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On Sunday evening, President Cyril Ramaphosa announced that the country would be moving to alert Level 1…

It’s been almost a year since the first case of coronavirus was reported in the country. While South Africans have moved from hard lockdown at the peak of the pandemic, and have battled through the second wave, over 50,000 have been reported to have died from the virus.

Over 1.5 million people have been infected. However, following the second wave, infections have dropped dramatically, and some more hope is on the horizon as the vaccine distribution has begun.

On Sunday night, the President announced that a further 80,000 doses of the Johnson & Johnson vaccine arrived in the country on Saturday. Over 67,000 health workers – who are on the frontline of our fight against COVID-19 – have been vaccinated.

“Once the vaccination of healthcare workers has been completed, we will begin with phase two of the vaccine roll-out in late April or early May,” said the President. “Phase two will include the elderly, essential workers, persons living or working in institutional settings and those with co-morbidities.”

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The President announced the move to Level 1:

“Based on an assessment of the current state of the pandemic in the country, Cabinet decided earlier today to move the country from Coronavirus Alert Level 3 to Alert Level 1.”

“The new alert level will come into effect later this evening once the regulations have been gazetted.”

This will mean that:

  • The hours of the curfew will now be from 12 midnight to 4am
  • Gatherings will be permitted, subject to limitations on size, adherence to social distancing and other health protocols. These include religious, social, political and cultural gatherings
  • The maximum number of people allowed at any gathering is 100 people indoors or 250 people outdoor
  • Where the venue is too small to accommodate these numbers with appropriate social distancing, then no more than 50% of the capacity of the venue may be used
  • The sale of alcohol will be permitted, according to normal licence provisions. However, no alcohol may be sold during the hours of curfew
  • The wearing of masks in public places is still mandatory, and failure to wear a mask when required remains a criminal offence

Still restricted:

  • Night vigils or other gatherings before or after funerals are still not permitted
  • Nightclubs will remain closed

In terms of travel:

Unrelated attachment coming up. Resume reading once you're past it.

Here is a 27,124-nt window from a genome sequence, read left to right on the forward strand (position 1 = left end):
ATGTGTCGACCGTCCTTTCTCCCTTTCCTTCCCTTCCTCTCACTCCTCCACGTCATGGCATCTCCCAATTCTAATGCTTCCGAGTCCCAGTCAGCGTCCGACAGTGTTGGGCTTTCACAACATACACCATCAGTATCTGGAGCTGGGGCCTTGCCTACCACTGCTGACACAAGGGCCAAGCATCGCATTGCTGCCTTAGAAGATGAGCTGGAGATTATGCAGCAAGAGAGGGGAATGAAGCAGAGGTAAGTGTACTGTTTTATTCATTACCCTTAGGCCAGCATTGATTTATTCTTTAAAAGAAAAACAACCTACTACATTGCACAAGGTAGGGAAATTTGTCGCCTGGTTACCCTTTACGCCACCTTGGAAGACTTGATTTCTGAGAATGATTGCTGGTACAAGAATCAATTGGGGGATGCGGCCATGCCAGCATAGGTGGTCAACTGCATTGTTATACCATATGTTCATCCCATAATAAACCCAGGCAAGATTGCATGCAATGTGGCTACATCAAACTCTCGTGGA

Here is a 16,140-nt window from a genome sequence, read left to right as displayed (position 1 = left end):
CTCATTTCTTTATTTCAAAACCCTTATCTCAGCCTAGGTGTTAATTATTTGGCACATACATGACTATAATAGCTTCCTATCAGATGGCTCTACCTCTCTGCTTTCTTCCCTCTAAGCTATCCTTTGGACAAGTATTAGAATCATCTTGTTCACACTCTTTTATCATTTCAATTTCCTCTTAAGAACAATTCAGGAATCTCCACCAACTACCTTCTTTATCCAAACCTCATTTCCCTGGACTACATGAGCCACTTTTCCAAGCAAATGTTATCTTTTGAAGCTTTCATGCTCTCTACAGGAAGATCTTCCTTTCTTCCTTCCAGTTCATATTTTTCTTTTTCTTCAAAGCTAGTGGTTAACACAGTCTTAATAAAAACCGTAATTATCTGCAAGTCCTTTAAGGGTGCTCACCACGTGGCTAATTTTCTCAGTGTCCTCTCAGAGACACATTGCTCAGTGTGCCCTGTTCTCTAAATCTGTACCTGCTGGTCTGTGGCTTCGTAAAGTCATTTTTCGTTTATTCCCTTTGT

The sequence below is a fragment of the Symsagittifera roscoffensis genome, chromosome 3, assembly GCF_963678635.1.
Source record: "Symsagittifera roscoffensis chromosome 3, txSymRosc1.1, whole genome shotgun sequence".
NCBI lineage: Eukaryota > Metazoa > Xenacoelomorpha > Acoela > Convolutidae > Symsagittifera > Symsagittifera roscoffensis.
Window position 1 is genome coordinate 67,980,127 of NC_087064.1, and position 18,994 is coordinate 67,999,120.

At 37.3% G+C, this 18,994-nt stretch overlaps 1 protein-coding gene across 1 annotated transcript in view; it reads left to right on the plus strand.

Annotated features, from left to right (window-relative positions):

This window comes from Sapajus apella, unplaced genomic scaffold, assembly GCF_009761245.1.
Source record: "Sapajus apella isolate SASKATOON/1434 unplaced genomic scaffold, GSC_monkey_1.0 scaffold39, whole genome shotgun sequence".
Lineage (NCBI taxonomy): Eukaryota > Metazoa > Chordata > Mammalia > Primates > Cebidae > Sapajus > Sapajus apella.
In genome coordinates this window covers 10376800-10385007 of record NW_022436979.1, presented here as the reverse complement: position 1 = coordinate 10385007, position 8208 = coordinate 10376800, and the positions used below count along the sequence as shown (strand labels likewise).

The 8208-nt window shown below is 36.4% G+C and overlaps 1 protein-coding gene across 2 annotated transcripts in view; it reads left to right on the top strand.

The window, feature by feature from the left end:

• The 33 land border posts that have been closed throughout this period will remain closed, while the other 20 will remain open.
  • Only five airports will be open for international travel with standard infection control measures. These are OR Tambo, Cape Town, King Shaka, Kruger Mpumalanga and Lanseria airports.

“The few remaining restrictions under Alert Level 1 are meant to maintain low levels of infections and, in particular, to prevent super-spreading events,” said the President.

Beware of a third wave

While the restrictions are easing up, the President warned residents to behave responsibly in order to prevent a third wave of the pandemic.

“The threat of a third wave is constantly present, as is the threat of yet more new variants. As we witnessed last year, our actions as individuals and as a collective will determine whether and how soon we experience a resurgence of the virus.”

“In the meantime, the virus continues to circulate in our families, our workplaces and our communities. As our vaccination campaign gathers pace, we must continue to exercise extreme caution to protect ourselves and others.”

Hope for the future

“This pandemic has taken much from us, but it has not taken our strength, our courage or our sense of solidarity as a people,” encouraged the President. “It has not dampened our spirit or weakened our resolve. Our uniquely South African spirit has allowed us to remain steadfast in the face of an unprecedented threat, and which will continue to inspire us as we chart a path to recovery.”

“Let us remain united, hopeful and determined as ever to face down this challenge. May God continue to bless South Africa and protect her people.”

 

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